-od

Definition from Wiktionary, the free dictionary
Jump to navigation Jump to search

Hungarian[edit]

Pronunciation[edit]

Etymology 1[edit]

-o- (linking vowel) +‎ -d (possessive suffix)

Suffix[edit]

-od

  1. (possessive suffix) your (second-person singular informal, single possession)
    kor (age)a korod (your age)
Usage notes[edit]
  • (possessive suffix) Harmonic variants:
    -d is added to words ending in a vowel. Final -a changes to -á-. Final -e changes to -é-.
    -ad is added to some back-vowel words ending in a consonant
    -od is added to the other back-vowel words ending in a consonant
    -ed is added to unrounded (and some rounded) front-vowel words ending in a consonant
    -öd is added to most rounded front-vowel words ending in a consonant

Etymology 2[edit]

-o- (linking vowel) +‎ -d (personal suffix)

Suffix[edit]

-od

  1. (personal suffix) Used to form the second-person singular present tense of verbs (indicative mood, definite conjugation).
    olvas (to read)olvasod (you read something, you are reading something)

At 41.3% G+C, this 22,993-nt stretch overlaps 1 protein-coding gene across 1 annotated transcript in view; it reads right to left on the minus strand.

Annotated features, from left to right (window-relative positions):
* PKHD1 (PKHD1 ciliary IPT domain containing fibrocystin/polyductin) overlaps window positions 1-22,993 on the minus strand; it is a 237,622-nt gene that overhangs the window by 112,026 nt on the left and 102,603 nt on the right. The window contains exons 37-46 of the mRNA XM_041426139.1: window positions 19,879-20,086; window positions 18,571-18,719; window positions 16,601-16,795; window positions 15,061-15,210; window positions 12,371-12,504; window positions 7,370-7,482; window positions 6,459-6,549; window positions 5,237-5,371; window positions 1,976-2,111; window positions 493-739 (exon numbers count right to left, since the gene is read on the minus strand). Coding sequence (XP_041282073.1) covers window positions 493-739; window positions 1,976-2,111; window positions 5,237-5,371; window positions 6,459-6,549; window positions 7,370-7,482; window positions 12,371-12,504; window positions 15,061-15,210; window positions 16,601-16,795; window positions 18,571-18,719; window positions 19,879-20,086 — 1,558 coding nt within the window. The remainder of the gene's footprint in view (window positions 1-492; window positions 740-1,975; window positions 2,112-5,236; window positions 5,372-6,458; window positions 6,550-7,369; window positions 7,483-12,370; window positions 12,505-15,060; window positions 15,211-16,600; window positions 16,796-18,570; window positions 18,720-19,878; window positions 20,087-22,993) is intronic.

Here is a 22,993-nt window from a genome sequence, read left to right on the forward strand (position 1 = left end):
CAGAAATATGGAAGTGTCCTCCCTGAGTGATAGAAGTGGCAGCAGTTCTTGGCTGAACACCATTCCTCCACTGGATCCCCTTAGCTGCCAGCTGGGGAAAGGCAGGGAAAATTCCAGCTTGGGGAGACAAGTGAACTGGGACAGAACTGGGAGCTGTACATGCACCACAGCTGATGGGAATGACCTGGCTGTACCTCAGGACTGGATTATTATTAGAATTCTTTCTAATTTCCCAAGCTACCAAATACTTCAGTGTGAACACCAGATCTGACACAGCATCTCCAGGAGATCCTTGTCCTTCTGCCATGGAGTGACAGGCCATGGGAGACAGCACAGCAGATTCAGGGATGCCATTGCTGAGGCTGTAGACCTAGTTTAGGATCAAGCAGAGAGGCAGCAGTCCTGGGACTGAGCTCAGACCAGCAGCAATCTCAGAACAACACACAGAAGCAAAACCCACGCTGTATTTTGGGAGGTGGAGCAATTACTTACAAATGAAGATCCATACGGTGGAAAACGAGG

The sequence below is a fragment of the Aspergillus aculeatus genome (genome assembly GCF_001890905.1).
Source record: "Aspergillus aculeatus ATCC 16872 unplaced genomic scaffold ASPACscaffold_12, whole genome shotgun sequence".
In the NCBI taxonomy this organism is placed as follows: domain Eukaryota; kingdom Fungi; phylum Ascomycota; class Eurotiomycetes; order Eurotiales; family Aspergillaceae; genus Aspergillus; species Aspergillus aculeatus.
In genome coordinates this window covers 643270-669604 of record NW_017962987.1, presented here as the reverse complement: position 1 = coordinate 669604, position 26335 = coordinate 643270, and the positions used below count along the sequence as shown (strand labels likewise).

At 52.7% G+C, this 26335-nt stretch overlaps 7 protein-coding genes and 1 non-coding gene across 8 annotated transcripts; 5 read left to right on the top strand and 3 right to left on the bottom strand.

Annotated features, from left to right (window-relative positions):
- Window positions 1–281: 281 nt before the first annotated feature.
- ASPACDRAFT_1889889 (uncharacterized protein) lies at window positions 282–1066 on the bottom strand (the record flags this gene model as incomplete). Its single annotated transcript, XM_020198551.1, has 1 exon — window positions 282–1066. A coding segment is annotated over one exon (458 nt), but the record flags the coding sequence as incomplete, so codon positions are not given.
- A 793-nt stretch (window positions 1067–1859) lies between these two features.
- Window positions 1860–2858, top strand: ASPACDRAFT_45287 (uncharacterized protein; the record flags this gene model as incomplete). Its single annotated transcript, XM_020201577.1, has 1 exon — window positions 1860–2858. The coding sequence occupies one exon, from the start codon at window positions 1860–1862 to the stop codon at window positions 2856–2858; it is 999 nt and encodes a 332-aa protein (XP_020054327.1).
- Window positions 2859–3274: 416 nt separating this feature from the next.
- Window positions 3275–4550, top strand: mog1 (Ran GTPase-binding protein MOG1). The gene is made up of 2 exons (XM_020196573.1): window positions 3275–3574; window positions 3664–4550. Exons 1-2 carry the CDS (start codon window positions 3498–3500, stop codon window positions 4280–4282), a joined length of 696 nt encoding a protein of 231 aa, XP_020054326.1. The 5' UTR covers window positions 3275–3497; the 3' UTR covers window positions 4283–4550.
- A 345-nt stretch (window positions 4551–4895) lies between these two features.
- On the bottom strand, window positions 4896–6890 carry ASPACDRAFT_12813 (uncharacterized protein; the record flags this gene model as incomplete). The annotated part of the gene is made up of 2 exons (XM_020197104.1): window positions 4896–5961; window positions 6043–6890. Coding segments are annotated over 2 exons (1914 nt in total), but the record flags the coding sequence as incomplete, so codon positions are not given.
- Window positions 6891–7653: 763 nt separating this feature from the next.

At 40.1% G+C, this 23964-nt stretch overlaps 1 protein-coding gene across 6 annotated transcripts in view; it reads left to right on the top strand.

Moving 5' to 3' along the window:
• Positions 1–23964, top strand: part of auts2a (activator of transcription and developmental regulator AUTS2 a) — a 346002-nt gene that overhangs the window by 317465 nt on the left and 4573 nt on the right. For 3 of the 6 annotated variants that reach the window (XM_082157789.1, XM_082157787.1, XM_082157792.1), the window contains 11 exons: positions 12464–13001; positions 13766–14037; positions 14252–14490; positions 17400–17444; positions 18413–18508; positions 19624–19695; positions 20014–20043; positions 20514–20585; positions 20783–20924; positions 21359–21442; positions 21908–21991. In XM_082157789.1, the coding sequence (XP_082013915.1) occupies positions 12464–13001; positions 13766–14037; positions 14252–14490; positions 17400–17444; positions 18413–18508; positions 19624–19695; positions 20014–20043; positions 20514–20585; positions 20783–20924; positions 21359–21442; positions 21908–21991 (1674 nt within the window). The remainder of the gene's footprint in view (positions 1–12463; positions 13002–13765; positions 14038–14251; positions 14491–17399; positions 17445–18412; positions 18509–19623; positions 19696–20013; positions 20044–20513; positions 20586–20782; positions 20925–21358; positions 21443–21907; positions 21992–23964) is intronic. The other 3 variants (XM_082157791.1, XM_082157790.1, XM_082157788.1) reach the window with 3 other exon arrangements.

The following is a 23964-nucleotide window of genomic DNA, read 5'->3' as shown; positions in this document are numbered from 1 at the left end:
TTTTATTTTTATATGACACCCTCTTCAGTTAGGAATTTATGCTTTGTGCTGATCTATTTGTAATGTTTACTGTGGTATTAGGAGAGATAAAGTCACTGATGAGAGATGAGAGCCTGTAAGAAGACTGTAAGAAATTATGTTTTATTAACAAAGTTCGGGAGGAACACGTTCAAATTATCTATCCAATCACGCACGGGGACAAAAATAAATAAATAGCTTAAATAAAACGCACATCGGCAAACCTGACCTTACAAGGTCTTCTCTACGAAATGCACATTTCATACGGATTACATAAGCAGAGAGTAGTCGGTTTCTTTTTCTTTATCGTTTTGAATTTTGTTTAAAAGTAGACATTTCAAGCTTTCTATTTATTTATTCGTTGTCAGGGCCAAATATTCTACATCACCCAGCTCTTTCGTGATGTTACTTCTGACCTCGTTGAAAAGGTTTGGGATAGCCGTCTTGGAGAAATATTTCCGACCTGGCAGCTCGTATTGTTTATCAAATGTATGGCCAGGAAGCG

Usage notes[edit]
  • (personal suffix) See harmonic variants in the table below.

Etymology 3[edit]

Suffix[edit]

-od

  1. (fraction-forming suffix) Added to a cardinal number to form a fraction. See harmonic variants -d, -ad, -ed, -öd.
    hat (six)hatod ([one] sixth)

See also[edit]


Volapük[edit]

Suffix[edit]

-od

  1. Used to indicate a softer or less serious example

Derived terms[edit]



Welsh[edit]

Pronunciation[edit]

Etymology 1[edit]

Suffix[edit]

-od

  1. forming plural nouns, -s
    buwch (cow) + ‎-od → ‎buchod (cows)
    cath (cat) + ‎-od → ‎cathod (cats)
    eliffant (elephant) + ‎-od → ‎eliffantod (elephants)
    menyw (woman) + ‎-od → ‎menywod (women)
    Gwyddel (Irish man) + ‎-od → ‎Gwyddelod (Irish people)
    Synonyms: -aid, -aint, -au, -ed, -edd, -en, -i, -iaid, -iau, -ion, -oedd, -on, -ydd, -yr, -ys

Usage notes[edit]

This suffix is used in forming the plural of many animals.

Etymology 2[edit]

Suffix[edit]

-od

  1. blow, stroke
    dwrn (fist) + ‎-od → ‎dyrnod (punch, thump)
    cleddyf (sword) + ‎-od → ‎cleddyfod (sword stroke, thrust)
    ffon (stick) + ‎-od → ‎ffonnod (stoke with a stick, stripe)

Usage notes[edit]

Unusually, this suffix has no fixed gender but instead takes on the gender of the root word it modifies.

Etymology 3[edit]

Alternative forms[edit]

Suffix[edit]

-od m

  1. noun having the characteristics of
    rhyfedd (strange, wondrous) + ‎-od → ‎rhyfeddod (wonder)

Derived terms[edit]